Essentially, character psychology is important here because it lends legitimacy to the in-ring product. Sure, Cesaro and Sheamus can get by on in-ring storytelling alone (Cesaro’s injuries and Sheamus’ targeted offense), as can the Shining Stars by stealing a win over Enzo and Big Cass, but the stories being told need to be anchored in character depth and clear storyline progression. It’s a shame that Raw isn’t more generous with that strategy when it comes to the feuds that fall outside the main event; the worst parts of tonight’s Raw stand in stark contrast to everything mentioned above because there’s no attention being paid to character motivations and psychology. The result? Titus squaring off against Darren Young should be filled with hostility, but both guys hardly have a character at this point, Gallows and Anderson are stuck with a horrendous Attitude Era knockoff segment rather than just wanting to go after New Day’s titles, and the introduction of Sin Cara into the Braun Strowman jobber parade feels completely inconsequential. Those are all essentially throwaway segments, meaning the back-half of Raw feels particularly sluggish this week.


This week’s Raw really does hit some encouraging highs though. The main event scene in both the Women’s and Men’s division is looking great—we’ll get to Roman some more in the Strays, don’t you worry—with clear stories that track from one week, and one PPV, to the next. The first 90 minutes of tonight’s show is all about the main event, and it’s no coincidence that it’s the most refreshing, intriguing part of the three hour runtime. The trick going forward is for WWE to extend that same focus on character work to the rest of the card. That could result in a tighter three hours, and a show that feels more than just a bunch of filler surrounding some solid championship chases.


Stray observations

  • Results: Bayley defeated Charlotte; Bo Dallas defeated Kyle Roberts; Seth Rollins defeated Chris Jericho; Sheamus defeated Cesaro; The Shining Stars defeated Enzo and Cass; Nia Jax defeated Ann Esposito; Darren Young defeated Jinder Mahal; Braun Strowman defeated Sin Cara via countout; Kevin Owens defeated Sami Zayn.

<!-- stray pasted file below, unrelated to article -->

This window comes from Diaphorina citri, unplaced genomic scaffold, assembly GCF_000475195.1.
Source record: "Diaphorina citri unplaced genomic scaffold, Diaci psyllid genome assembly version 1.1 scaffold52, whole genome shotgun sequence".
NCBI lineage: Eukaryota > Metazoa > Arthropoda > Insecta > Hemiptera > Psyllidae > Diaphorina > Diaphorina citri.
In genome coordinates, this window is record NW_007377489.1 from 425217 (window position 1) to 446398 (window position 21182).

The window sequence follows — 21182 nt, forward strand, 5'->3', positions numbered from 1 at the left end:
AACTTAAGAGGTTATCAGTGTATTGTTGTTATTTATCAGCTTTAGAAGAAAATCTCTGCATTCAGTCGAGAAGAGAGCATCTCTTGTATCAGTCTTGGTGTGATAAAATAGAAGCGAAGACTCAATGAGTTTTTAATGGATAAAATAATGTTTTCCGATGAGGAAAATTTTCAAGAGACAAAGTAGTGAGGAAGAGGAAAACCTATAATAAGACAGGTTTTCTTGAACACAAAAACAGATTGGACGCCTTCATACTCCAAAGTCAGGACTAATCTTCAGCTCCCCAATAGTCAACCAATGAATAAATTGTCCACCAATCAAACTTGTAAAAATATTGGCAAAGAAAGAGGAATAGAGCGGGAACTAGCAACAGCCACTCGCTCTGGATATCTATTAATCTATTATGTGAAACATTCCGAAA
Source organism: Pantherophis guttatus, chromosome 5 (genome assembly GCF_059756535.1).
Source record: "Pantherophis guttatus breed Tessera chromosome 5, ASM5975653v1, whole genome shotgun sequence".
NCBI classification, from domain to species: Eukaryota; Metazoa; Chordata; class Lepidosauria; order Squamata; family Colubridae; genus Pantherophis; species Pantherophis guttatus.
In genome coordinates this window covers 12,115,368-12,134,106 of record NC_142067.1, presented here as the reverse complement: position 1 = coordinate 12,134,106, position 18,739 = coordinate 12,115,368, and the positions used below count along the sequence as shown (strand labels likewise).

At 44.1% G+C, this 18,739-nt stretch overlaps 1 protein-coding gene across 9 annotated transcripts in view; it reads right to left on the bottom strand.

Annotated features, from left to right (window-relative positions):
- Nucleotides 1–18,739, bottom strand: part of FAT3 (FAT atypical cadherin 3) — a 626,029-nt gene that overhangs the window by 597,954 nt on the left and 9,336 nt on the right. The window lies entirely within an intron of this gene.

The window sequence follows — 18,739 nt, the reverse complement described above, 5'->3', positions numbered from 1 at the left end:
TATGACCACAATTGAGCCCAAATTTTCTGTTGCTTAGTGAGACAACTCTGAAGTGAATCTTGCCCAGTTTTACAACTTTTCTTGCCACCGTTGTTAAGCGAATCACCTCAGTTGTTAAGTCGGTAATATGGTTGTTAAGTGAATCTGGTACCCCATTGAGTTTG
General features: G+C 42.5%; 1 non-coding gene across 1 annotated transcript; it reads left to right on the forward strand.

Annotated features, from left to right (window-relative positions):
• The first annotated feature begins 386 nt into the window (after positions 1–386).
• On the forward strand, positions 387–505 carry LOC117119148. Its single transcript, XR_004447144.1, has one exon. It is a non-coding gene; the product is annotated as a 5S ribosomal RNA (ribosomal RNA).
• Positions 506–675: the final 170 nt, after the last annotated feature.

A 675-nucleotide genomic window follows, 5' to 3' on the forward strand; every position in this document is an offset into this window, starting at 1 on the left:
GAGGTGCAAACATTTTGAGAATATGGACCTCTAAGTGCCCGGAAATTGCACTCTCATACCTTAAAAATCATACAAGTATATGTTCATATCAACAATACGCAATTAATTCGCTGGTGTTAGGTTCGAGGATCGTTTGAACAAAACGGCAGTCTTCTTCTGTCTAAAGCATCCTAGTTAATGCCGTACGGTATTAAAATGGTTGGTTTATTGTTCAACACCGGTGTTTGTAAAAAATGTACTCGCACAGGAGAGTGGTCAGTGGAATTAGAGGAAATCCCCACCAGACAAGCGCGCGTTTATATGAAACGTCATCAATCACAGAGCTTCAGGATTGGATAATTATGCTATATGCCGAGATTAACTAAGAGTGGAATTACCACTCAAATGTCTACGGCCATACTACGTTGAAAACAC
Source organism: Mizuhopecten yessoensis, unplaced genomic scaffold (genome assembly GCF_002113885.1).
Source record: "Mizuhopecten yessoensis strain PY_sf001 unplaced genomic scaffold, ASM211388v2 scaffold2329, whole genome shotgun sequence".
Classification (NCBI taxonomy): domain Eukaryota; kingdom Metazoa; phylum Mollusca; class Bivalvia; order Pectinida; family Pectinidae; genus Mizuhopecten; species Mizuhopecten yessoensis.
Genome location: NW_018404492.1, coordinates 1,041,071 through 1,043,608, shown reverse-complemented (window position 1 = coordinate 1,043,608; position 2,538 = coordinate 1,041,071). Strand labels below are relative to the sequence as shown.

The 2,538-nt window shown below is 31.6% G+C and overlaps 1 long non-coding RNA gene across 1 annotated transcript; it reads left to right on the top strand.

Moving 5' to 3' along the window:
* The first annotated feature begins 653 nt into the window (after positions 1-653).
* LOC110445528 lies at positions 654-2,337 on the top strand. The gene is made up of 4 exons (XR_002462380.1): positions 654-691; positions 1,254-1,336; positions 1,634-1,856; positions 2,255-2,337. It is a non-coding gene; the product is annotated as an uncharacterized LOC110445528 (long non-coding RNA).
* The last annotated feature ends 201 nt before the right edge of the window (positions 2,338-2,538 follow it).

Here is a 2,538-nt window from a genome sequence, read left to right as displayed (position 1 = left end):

• So, technically Roman Reigns has the same claim to a rematch as Rollins does, but only if you look solely at last week’s Raw. Looking back further, Rollins has one claim after another that he was screwed out of title shots/reigns, whereas Roman has been handed one opportunity after another despite consistent failure on his own part. That’s bad storytelling, and WWE keeps running with it.
  • I am very ready for Nia Jax vs. Alicia Fox. Also: moving her and Strowman away from the squashes at this point is the right move. Time to slowly move up the roster.
  • We were all old by the end of that Old Day segment.
  • Three cheers for Corey Graves mentioning Mae Young giving birth to a hand.
  • Keeping Sami Zayn hovering around the main event is a great idea, but only if it leads to something and he’s not just the constant stepping stone for PUSH ROMAN REIGNS, like tonight.
  • Jericho proudly calling Kevin Owens the “longest reigning WWE Universal Champion of all time” is just too perfect. Never let anything come between those two, WWE.
  • I can dig the new aggressive Bo Dallas with the Cody Rhodes finisher.
  • Jericho is a great first match for Rollins after being screwed by Triple H. Gets the crowd used to cheering for him.
  • The Cruiserweights are coming in two weeks!
  • So the fourth match in the Sheamus vs. Cesaro Best Of 7 Series is happening at a house show in London? Umm, why?
  • We’re getting awfully close to reaching the saturation point with Enzo and Cass, so having them go through some struggles could be good for their characters and our investment in them.